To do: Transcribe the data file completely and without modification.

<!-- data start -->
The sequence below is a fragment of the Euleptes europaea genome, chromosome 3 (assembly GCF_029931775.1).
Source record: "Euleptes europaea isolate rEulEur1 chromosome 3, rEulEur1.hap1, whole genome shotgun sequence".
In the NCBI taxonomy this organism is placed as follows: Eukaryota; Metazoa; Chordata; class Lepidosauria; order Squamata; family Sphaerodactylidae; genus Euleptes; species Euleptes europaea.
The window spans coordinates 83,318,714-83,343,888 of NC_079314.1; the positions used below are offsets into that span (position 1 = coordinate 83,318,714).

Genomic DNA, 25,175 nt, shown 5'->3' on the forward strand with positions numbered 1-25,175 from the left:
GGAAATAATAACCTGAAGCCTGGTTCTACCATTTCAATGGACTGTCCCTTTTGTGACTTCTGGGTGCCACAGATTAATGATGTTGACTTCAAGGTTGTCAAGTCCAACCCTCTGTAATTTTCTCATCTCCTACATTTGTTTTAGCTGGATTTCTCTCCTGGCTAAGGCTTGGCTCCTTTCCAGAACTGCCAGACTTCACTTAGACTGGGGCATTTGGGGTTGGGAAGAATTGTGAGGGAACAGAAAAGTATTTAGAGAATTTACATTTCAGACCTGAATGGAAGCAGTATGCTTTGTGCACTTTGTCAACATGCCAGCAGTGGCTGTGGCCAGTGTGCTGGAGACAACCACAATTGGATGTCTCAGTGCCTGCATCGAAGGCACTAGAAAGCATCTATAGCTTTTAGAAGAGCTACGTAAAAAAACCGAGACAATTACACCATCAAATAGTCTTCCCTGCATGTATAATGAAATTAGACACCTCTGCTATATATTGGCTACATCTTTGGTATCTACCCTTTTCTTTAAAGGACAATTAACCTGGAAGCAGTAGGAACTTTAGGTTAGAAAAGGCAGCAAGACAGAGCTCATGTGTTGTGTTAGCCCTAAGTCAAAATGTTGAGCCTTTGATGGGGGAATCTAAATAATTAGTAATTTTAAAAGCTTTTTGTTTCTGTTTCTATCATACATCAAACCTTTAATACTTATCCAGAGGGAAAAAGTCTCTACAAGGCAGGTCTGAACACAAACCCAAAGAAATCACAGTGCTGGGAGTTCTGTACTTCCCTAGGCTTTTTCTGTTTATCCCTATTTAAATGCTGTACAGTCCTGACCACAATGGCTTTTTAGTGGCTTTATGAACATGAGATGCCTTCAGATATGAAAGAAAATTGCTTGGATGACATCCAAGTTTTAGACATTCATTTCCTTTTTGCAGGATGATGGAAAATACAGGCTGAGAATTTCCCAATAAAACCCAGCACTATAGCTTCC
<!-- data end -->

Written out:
The sequence below is a fragment of the Euleptes europaea genome, chromosome 3 (assembly GCF_029931775.1).
Source record: "Euleptes europaea isolate rEulEur1 chromosome 3, rEulEur1.hap1, whole genome shotgun sequence".
In the NCBI taxonomy this organism is placed as follows: Eukaryota; Metazoa; Chordata; class Lepidosauria; order Squamata; family Sphaerodactylidae; genus Euleptes; species Euleptes europaea.
The window spans coordinates 83,318,714-83,343,888 of NC_079314.1; the positions used below are offsets into that span (position 1 = coordinate 83,318,714).

Genomic DNA, 25,175 nt, shown 5'->3' on the forward strand with positions numbered 1-25,175 from the left:
GGAAATAATAACCTGAAGCCTGGTTCTACCATTTCAATGGACTGTCCCTTTTGTGACTTCTGGGTGCCACAGATTAATGATGTTGACTTCAAGGTTGTCAAGTCCAACCCTCTGTAATTTTCTCATCTCCTACATTTGTTTTAGCTGGATTTCTCTCCTGGCTAAGGCTTGGCTCCTTTCCAGAACTGCCAGACTTCACTTAGACTGGGGCATTTGGGGTTGGGAAGAATTGTGAGGGAACAGAAAAGTATTTAGAGAATTTACATTTCAGACCTGAATGGAAGCAGTATGCTTTGTGCACTTTGTCAACATGCCAGCAGTGGCTGTGGCCAGTGTGCTGGAGACAACCACAATTGGATGTCTCAGTGCCTGCATCGAAGGCACTAGAAAGCATCTATAGCTTTTAGAAGAGCTACGTAAAAAAACCGAGACAATTACACCATCAAATAGTCTTCCCTGCATGTATAATGAAATTAGACACCTCTGCTATATATTGGCTACATCTTTGGTATCTACCCTTTTCTTTAAAGGACAATTAACCTGGAAGCAGTAGGAACTTTAGGTTAGAAAAGGCAGCAAGACAGAGCTCATGTGTTGTGTTAGCCCTAAGTCAAAATGTTGAGCCTTTGATGGGGGAATCTAAATAATTAGTAATTTTAAAAGCTTTTTGTTTCTGTTTCTATCATACATCAAACCTTTAATACTTATCCAGAGGGAAAAAGTCTCTACAAGGCAGGTCTGAACACAAACCCAAAGAAATCACAGTGCTGGGAGTTCTGTACTTCCCTAGGCTTTTTCTGTTTATCCCTATTTAAATGCTGTACAGTCCTGACCACAATGGCTTTTTAGTGGCTTTATGAACATGAGATGCCTTCAGATATGAAAGAAAATTGCTTGGATGACATCCAAGTTTTAGACATTCATTTCCTTTTTGCAGGATGATGGAAAATACAGGCTGAGAATTTCCCAATAAAACCCAGCACTATAGCTTCC